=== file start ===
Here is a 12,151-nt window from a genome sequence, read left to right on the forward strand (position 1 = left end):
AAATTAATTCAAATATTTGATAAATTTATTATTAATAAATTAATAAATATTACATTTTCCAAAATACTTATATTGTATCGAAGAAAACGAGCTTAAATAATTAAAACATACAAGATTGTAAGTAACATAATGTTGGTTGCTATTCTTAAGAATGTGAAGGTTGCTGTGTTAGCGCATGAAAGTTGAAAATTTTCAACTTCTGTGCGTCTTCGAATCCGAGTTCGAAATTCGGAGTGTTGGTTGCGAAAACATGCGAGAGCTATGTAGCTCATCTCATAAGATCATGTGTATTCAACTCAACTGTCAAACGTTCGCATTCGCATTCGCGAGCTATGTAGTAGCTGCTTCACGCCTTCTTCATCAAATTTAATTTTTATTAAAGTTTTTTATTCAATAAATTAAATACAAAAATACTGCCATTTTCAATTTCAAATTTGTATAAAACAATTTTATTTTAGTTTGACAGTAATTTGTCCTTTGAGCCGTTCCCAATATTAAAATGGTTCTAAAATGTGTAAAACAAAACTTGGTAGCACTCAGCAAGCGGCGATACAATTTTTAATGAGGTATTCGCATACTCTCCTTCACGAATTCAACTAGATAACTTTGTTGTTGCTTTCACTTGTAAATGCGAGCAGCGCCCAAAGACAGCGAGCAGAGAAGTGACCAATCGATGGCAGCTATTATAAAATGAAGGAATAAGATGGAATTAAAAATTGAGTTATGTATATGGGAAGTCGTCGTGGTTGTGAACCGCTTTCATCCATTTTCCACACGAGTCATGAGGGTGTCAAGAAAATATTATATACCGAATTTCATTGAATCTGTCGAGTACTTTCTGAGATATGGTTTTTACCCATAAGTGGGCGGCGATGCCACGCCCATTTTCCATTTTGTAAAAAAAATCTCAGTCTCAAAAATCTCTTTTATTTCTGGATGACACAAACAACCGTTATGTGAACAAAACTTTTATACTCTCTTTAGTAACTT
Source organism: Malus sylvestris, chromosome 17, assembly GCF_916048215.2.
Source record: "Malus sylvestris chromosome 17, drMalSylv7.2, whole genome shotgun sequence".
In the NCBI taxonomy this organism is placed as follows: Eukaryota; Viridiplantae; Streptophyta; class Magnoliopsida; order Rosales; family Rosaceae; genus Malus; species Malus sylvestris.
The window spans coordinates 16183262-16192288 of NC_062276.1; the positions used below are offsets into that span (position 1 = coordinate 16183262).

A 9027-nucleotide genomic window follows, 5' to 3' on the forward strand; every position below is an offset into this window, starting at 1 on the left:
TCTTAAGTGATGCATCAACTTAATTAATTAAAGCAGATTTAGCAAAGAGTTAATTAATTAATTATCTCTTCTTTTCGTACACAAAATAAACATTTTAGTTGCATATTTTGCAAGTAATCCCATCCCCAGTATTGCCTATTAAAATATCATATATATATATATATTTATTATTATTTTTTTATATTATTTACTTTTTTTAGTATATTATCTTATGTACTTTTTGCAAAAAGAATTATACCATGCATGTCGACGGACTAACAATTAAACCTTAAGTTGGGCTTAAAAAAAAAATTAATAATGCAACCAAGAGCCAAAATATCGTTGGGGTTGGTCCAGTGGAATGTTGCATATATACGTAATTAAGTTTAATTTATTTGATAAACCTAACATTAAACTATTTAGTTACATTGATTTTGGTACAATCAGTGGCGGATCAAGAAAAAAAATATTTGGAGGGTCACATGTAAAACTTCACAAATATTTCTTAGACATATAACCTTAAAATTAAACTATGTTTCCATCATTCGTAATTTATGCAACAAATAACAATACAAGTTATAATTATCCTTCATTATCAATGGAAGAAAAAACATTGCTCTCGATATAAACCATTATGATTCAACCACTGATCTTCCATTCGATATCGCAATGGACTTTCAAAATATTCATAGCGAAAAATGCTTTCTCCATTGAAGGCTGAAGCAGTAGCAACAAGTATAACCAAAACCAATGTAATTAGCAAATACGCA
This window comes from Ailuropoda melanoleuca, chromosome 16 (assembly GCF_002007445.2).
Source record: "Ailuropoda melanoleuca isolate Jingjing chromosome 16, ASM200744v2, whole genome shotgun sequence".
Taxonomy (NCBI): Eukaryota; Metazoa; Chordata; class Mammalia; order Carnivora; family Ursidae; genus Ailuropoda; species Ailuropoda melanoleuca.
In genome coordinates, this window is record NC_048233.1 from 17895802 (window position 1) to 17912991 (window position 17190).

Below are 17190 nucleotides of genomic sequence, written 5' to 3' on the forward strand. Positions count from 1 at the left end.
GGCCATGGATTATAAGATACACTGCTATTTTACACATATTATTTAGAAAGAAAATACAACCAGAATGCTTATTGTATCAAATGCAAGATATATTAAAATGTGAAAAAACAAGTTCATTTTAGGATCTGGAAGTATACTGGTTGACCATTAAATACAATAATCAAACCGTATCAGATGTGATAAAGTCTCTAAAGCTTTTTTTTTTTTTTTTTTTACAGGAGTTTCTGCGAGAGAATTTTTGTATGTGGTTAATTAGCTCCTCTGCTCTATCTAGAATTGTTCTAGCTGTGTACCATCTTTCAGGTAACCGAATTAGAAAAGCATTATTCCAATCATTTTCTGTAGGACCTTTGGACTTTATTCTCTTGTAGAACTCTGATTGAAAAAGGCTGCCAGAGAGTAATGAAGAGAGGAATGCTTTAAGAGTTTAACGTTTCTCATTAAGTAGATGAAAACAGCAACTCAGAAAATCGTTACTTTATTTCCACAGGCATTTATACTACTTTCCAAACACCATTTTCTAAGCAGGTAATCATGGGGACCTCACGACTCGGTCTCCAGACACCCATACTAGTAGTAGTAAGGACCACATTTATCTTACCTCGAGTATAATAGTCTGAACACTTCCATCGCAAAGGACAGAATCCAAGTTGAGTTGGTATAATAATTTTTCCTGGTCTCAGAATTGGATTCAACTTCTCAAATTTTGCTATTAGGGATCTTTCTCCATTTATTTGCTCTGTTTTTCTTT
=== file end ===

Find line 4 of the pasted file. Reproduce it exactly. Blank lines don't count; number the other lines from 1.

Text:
Source record: "Malus sylvestris chromosome 17, drMalSylv7.2, whole genome shotgun sequence".